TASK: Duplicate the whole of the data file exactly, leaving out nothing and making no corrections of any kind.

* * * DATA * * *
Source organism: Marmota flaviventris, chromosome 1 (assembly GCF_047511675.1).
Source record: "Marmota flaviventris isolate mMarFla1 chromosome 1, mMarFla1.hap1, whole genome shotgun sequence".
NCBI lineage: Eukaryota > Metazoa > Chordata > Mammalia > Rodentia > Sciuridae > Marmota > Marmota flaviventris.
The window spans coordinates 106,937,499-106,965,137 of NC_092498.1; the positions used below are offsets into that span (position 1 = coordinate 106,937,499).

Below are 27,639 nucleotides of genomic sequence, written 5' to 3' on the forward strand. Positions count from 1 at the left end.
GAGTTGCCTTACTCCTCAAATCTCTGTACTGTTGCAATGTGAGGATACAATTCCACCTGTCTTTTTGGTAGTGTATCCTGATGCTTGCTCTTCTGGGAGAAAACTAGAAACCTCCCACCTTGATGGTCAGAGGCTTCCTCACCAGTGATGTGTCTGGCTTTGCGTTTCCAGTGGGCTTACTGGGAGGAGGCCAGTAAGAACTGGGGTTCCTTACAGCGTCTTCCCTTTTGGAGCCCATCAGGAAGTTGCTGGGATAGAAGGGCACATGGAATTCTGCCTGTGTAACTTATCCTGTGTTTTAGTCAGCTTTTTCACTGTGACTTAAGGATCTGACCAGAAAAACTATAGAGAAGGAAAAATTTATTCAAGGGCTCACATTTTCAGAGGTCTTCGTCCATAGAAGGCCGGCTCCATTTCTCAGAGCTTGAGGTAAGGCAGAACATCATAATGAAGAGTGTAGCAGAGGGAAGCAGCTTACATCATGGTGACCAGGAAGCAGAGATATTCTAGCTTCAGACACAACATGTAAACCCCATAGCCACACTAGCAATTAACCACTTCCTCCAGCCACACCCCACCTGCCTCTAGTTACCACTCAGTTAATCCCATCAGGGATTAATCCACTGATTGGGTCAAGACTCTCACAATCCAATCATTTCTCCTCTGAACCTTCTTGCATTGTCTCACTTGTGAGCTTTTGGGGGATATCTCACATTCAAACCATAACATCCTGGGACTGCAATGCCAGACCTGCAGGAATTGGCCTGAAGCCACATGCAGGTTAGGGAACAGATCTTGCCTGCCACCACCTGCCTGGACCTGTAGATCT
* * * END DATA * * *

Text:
Source organism: Marmota flaviventris, chromosome 1 (assembly GCF_047511675.1).
Source record: "Marmota flaviventris isolate mMarFla1 chromosome 1, mMarFla1.hap1, whole genome shotgun sequence".
NCBI lineage: Eukaryota > Metazoa > Chordata > Mammalia > Rodentia > Sciuridae > Marmota > Marmota flaviventris.
The window spans coordinates 106,937,499-106,965,137 of NC_092498.1; the positions used below are offsets into that span (position 1 = coordinate 106,937,499).

Below are 27,639 nucleotides of genomic sequence, written 5' to 3' on the forward strand. Positions count from 1 at the left end.
GAGTTGCCTTACTCCTCAAATCTCTGTACTGTTGCAATGTGAGGATACAATTCCACCTGTCTTTTTGGTAGTGTATCCTGATGCTTGCTCTTCTGGGAGAAAACTAGAAACCTCCCACCTTGATGGTCAGAGGCTTCCTCACCAGTGATGTGTCTGGCTTTGCGTTTCCAGTGGGCTTACTGGGAGGAGGCCAGTAAGAACTGGGGTTCCTTACAGCGTCTTCCCTTTTGGAGCCCATCAGGAAGTTGCTGGGATAGAAGGGCACATGGAATTCTGCCTGTGTAACTTATCCTGTGTTTTAGTCAGCTTTTTCACTGTGACTTAAGGATCTGACCAGAAAAACTATAGAGAAGGAAAAATTTATTCAAGGGCTCACATTTTCAGAGGTCTTCGTCCATAGAAGGCCGGCTCCATTTCTCAGAGCTTGAGGTAAGGCAGAACATCATAATGAAGAGTGTAGCAGAGGGAAGCAGCTTACATCATGGTGACCAGGAAGCAGAGATATTCTAGCTTCAGACACAACATGTAAACCCCATAGCCACACTAGCAATTAACCACTTCCTCCAGCCACACCCCACCTGCCTCTAGTTACCACTCAGTTAATCCCATCAGGGATTAATCCACTGATTGGGTCAAGACTCTCACAATCCAATCATTTCTCCTCTGAACCTTCTTGCATTGTCTCACTTGTGAGCTTTTGGGGGATATCTCACATTCAAACCATAACATCCTGGGACTGCAATGCCAGACCTGCAGGAATTGGCCTGAAGCCACATGCAGGTTAGGGAACAGATCTTGCCTGCCACCACCTGCCTGGACCTGTAGATCT